The US-China Phase One Trade Agreement was under review by the Biden Administration as part of a reappraisal of the broader Sino-US relationship. Public statements from several senior members of the administration, however, indicate that the trade agreement will not be abandoned. It is clear that, unless Beijing’s behaviour changes considerably, the Biden Administration’s approach to trade with China will not be vastly different to that of the Trump Administration.
The Joint Statement by the Directors-General of Military Operations of India and Pakistan calling for a ceasefire can be attributed to both internal and external factors on both sides of the border and follows the decision of both India and China to disengage. For both countries, the best way ahead will be to get results from low-hanging fruit, such as bilateral trade. While past attempts to reduce tensions have not succeeded, there is no reason why a fresh start, with realistic expectations, should not be made again.
Biden’s promises to bring “decency” to the US’s policies – effectively, to reverse Trump’s initiatives – are already being viewed with concern in the Middle East and threaten to once again roil that region and turn it against Washington.
While Sri Lanka and Pakistan share cordial ties, in South Asia the China factor cannot be ignored, and both Pakistan and Sri Lanka are heavily dependent upon China and their accumulated debts to Beijing. Sri Lanka needs to strike a fine balance between New Delhi on the one hand and the Islamabad-Beijing alliance on the other.
We have a choice. The next decade could see us transition into a world of ever more destabilising shocks, or towards a reconfiguration of the systems we rely on based on goals of equity, sustainability and resilience. Forum for the Future, a leading international sustainability non-profit organisation with offices in London, New York, Singapore and Mumbai, in a recent Future of Sustainability report entitled From System Shock to System Change – Time to Transform, explores the key dynamics that lie at the heart of these transitions. It considers the interconnected nature of human and planetary health and reveals four trajectories emerging from the COVID-19 crisis. Only one of which will deliver the just transition urgently needed if we are to avert the worst of the social, climate and biodiversity crises we all face. FDI commends this Report to you in providing this summary of its analysis.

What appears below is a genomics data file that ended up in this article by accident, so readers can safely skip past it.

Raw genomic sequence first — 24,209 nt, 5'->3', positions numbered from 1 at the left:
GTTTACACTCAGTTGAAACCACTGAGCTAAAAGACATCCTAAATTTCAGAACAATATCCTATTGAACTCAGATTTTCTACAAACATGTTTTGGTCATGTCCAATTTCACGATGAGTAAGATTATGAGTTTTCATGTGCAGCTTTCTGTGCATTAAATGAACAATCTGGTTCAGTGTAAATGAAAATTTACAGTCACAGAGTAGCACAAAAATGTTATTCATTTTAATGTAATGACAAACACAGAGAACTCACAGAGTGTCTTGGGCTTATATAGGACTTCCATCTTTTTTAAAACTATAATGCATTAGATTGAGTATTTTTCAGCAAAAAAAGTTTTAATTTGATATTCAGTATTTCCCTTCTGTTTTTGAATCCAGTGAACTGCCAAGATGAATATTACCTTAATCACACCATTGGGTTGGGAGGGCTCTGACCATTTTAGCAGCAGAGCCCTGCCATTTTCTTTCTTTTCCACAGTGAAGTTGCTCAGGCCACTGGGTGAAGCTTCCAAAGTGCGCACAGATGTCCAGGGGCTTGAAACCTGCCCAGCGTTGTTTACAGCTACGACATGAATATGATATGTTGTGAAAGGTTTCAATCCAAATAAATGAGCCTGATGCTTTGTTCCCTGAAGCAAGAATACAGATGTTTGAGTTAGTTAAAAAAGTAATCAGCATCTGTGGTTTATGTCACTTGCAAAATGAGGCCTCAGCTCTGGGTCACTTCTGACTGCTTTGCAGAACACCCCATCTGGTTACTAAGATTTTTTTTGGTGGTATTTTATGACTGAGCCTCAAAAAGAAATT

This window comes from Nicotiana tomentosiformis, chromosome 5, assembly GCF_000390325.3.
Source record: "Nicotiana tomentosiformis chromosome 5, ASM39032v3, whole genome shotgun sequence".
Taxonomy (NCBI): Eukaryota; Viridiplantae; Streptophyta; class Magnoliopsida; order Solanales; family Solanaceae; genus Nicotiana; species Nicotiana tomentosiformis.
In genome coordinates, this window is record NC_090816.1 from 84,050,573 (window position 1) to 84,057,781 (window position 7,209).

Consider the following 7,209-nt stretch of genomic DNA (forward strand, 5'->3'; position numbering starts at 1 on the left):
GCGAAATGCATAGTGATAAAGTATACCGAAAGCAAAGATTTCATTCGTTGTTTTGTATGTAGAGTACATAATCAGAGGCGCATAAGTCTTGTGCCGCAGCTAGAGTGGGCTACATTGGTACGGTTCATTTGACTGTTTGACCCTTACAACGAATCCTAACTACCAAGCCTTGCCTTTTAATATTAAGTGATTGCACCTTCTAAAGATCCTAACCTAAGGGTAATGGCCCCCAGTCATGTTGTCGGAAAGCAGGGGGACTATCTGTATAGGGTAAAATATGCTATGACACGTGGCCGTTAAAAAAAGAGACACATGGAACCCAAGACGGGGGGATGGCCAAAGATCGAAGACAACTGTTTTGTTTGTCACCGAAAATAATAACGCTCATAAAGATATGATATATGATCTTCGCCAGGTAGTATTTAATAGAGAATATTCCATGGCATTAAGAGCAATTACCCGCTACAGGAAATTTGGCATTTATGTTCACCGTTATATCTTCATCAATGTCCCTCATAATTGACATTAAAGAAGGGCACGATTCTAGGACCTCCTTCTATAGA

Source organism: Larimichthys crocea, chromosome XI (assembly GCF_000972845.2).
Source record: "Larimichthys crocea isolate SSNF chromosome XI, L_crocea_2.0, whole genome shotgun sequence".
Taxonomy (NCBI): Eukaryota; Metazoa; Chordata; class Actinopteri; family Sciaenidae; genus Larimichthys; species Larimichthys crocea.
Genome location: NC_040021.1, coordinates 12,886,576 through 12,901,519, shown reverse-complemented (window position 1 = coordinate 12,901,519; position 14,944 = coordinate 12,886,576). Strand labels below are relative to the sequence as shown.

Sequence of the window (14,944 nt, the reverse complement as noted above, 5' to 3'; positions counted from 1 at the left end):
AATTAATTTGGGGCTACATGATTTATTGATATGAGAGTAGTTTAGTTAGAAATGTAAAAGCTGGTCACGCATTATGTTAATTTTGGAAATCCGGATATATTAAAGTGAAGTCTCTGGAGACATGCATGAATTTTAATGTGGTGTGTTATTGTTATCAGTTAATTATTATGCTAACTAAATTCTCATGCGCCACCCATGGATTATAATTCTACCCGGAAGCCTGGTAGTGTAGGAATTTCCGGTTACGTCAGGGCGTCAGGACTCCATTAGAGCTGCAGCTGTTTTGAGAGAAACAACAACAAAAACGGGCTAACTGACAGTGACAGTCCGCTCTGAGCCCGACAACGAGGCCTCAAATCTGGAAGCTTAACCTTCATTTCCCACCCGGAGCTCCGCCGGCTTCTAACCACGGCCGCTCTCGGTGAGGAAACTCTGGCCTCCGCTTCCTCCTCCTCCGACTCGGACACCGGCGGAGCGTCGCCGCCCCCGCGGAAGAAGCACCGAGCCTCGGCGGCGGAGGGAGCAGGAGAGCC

Many Middle Eastern countries were experiencing heightened levels of food insecurity even before the Covid-19 pandemic. Economic shocks related to regional and global lockdown measures, and conflict in some parts of the region have further reduced food security. It is expected that the regional food security situation will remain precarious for the foreseeable future.
In light of Australia’s climate commitments, the creation of a nuclear-power sector ought to be revisited. The sector could potentially provide much of the foundational skills required to maintain and operate a nuclear-powered submarine fleet that could enhance Australia’s defence several-fold.
Pakistan needs a more manageable relationship with the United States that also brings economic gains. Two of the major obstacles in the Pakistan-US relationship will be Islamabad’s increasing proximity towards Beijing and the zero-sum approach of Pakistan’s deep state.
Timor-Leste has coped comparatively well with the effects of COVID-19, largely due to its sovereign wealth Petroleum Fund. Unfortunately, however, the longevity of the Petroleum Fund is now in question and, while a restructuring of the governing coalition spurred on by COVID-19 has brought some respite from high levels of political instability, it is still likely only to offer temporary relief. For Australia, the objective is a prosperous and stable neighbour but, if its economic and political challenges are not addressed, Timor-Leste could become significantly more vulnerable to the ambitions of foreign powers, which may be at odds with Australian interests.
Some of the first Executive Orders signed by President Biden indicate that he favours multilateralism and a more outward-looking US. While the new president has made working with allies a priority, his primary challenges, however, are domestic. In terms of India-US ties, it remains to be seen how Washington and New Delhi will reconcile their differences over the latter’s dealings with Russia.